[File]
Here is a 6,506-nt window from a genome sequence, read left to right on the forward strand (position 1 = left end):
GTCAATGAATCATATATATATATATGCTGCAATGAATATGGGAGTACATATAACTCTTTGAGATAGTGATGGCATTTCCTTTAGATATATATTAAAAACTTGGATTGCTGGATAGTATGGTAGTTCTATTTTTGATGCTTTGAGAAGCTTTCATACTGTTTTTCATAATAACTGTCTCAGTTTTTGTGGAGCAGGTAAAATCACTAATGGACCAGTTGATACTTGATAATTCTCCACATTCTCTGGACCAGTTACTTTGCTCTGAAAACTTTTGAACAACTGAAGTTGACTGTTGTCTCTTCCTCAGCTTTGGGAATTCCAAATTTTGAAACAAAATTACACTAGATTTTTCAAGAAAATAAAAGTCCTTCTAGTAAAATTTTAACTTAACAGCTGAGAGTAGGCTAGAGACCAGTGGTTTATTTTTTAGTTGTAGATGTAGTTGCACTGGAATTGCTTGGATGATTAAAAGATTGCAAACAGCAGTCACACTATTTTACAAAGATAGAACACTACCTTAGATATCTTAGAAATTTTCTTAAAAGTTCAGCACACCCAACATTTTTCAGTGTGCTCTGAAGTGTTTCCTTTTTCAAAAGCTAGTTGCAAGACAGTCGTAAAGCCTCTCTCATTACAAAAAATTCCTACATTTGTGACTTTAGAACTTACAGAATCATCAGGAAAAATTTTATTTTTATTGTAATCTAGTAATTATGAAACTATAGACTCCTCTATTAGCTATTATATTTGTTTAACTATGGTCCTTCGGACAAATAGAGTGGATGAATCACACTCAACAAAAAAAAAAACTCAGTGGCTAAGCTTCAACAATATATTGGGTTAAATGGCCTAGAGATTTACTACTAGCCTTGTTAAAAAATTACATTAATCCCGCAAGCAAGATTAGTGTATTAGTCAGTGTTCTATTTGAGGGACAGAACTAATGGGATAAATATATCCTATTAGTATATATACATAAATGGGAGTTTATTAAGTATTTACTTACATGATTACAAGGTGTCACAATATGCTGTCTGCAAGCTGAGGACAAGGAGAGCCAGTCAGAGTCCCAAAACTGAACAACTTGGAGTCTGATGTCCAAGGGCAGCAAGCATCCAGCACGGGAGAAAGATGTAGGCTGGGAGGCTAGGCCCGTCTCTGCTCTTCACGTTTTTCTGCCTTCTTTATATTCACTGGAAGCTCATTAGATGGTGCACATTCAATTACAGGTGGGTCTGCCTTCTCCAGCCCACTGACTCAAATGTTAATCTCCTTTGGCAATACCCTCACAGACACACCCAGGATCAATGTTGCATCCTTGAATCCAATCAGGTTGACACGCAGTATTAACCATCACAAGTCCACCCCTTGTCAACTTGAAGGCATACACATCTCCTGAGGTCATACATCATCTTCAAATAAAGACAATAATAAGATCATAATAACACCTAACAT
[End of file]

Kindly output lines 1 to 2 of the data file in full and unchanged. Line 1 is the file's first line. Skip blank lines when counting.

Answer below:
Here is a 6,506-nt window from a genome sequence, read left to right on the forward strand (position 1 = left end):
GTCAATGAATCATATATATATATATGCTGCAATGAATATGGGAGTACATATAACTCTTTGAGATAGTGATGGCATTTCCTTTAGATATATATTAAAAACTTGGATTGCTGGATAGTATGGTAGTTCTATTTTTGATGCTTTGAGAAGCTTTCATACTGTTTTTCATAATAACTGTCTCAGTTTTTGTGGAGCAGGTAAAATCACTAATGGACCAGTTGATACTTGATAATTCTCCACATTCTCTGGACCAGTTACTTTGCTCTGAAAACTTTTGAACAACTGAAGTTGACTGTTGTCTCTTCCTCAGCTTTGGGAATTCCAAATTTTGAAACAAAATTACACTAGATTTTTCAAGAAAATAAAAGTCCTTCTAGTAAAATTTTAACTTAACAGCTGAGAGTAGGCTAGAGACCAGTGGTTTATTTTTTAGTTGTAGATGTAGTTGCACTGGAATTGCTTGGATGATTAAAAGATTGCAAACAGCAGTCACACTATTTTACAAAGATAGAACACTACCTTAGATATCTTAGAAATTTTCTTAAAAGTTCAGCACACCCAACATTTTTCAGTGTGCTCTGAAGTGTTTCCTTTTTCAAAAGCTAGTTGCAAGACAGTCGTAAAGCCTCTCTCATTACAAAAAATTCCTACATTTGTGACTTTAGAACTTACAGAATCATCAGGAAAAATTTTATTTTTATTGTAATCTAGTAATTATGAAACTATAGACTCCTCTATTAGCTATTATATTTGTTTAACTATGGTCCTTCGGACAAATAGAGTGGATGAATCACACTCAACAAAAAAAAAAACTCAGTGGCTAAGCTTCAACAATATATTGGGTTAAATGGCCTAGAGATTTACTACTAGCCTTGTTAAAAAATTACATTAATCCCGCAAGCAAGATTAGTGTATTAGTCAGTGTTCTATTTGAGGGACAGAACTAATGGGATAAATATATCCTATTAGTATATATACATAAATGGGAGTTTATTAAGTATTTACTTACATGATTACAAGGTGTCACAATATGCTGTCTGCAAGCTGAGGACAAGGAGAGCCAGTCAGAGTCCCAAAACTGAACAACTTGGAGTCTGATGTCCAAGGGCAGCAAGCATCCAGCACGGGAGAAAGATGTAGGCTGGGAGGCTAGGCCCGTCTCTGCTCTTCACGTTTTTCTGCCTTCTTTATATTCACTGGAAGCTCATTAGATGGTGCACATTCAATTACAGGTGGGTCTGCCTTCTCCAGCCCACTGACTCAAATGTTAATCTCCTTTGGCAATACCCTCACAGACACACCCAGGATCAATGTTGCATCCTTGAATCCAATCAGGTTGACACGCAGTATTAACCATCACAAGTCCACCCCTTGTCAACTTGAAGGCATACACATCTCCTGAGGTCATACATCATCTTCAAATAAAGACAATAATAAGATCATAATAACACCTAACAT